What Can You Do?

To begin with, you can provide input to AVMA, your state’s veterinary medical association, your state’s stock grower’s association, and your state’s department of livestock, requesting that they formally acknowledge that cattle and other large animal mutilation cases are real, they are unique, they are ongoing, they are forensic felony crimes, they should be designated as reportable cases, they remain without an adequate explanation of who or how, and they have not received any meaningful attention from any of these organizations – attention that they clearly merit. Ask if those organizations would be willing to put forward any funding to support these studies. This request must come from their interested veterinarian constituents.

Second, I encourage each of you to request that AVMA and your state vet-med associations invite investigative journalist Linda Moulton Howe to speak about cattle mutilations at an annual AVMA conference. She is the author of a book about cattle mutilations titled An Alien Harvest and a documentary titled A Strange Harvest. In my opinion she is our world’s leading expert on historical information relevant to cattle mutilations. Having her speak at this prestigious meeting would, I believe, result in a sea-change in how AVMA, state vet-med associations, and individual veterinarians both understand and respond to these inscrutable but fascinating cases. She is bright, she is knowledgeable, she is an excellent public speaker, and I am certain that her presentation would be interesting, informative, and well-received by all in attendance.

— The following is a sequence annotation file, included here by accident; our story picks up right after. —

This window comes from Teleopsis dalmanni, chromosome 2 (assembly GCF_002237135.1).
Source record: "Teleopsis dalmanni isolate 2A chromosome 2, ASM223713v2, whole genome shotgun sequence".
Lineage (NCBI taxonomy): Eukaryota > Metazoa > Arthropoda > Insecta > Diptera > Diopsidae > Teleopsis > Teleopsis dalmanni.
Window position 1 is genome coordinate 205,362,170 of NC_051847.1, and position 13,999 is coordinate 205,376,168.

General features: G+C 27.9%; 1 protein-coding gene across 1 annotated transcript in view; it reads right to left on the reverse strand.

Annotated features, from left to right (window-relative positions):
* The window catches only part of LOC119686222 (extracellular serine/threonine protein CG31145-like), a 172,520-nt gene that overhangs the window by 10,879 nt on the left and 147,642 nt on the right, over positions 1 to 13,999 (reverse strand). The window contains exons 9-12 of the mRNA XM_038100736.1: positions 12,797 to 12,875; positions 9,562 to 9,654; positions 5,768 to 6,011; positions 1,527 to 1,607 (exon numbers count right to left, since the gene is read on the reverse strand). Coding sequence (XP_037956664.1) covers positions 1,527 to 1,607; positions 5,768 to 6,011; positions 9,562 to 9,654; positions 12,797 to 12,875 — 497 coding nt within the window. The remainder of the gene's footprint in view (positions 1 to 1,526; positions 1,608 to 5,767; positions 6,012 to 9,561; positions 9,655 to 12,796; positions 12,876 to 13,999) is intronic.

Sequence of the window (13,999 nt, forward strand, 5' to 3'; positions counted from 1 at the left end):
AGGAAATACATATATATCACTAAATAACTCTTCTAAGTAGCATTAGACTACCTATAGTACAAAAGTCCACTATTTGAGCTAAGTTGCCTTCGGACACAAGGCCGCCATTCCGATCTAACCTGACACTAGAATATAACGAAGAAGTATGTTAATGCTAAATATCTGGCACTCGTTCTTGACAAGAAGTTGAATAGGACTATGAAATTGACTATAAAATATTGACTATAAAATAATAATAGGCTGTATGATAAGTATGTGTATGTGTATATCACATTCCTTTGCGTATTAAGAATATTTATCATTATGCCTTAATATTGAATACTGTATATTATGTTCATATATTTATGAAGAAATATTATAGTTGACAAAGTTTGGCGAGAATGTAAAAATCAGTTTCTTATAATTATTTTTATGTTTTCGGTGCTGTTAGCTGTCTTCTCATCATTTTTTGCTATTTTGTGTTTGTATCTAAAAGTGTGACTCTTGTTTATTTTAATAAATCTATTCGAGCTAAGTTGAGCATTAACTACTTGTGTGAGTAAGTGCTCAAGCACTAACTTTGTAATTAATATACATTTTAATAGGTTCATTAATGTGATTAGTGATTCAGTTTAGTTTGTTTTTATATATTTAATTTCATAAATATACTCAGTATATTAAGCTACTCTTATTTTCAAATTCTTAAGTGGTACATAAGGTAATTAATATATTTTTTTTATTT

Addressing the question of why mutilations happen will come later, when we have acquired and analyzed the data we need. That is where all of you, our nation’s “boots on the ground” veterinarians, can be of immense help as we strive to collect and organize that data. Please help in this effort. If you have already collected data relevant to the question, “are drugs involved?”, please submit that data to me. My present goal is to acquire “drugs / no drugs”  and/or “cyanide / no cyanide” data for 10 stereotypical, recently-discovered-after-death cases of cattle (or horse) mutilation.  This may and likely will take some time, perhaps several years, to gather enough data from a sufficient number of high-quality cases but, after decades of waiting for an answer, whatever answers we may discover will be worth the effort.

Thanks for your help!

Richard O’Connor, M.D.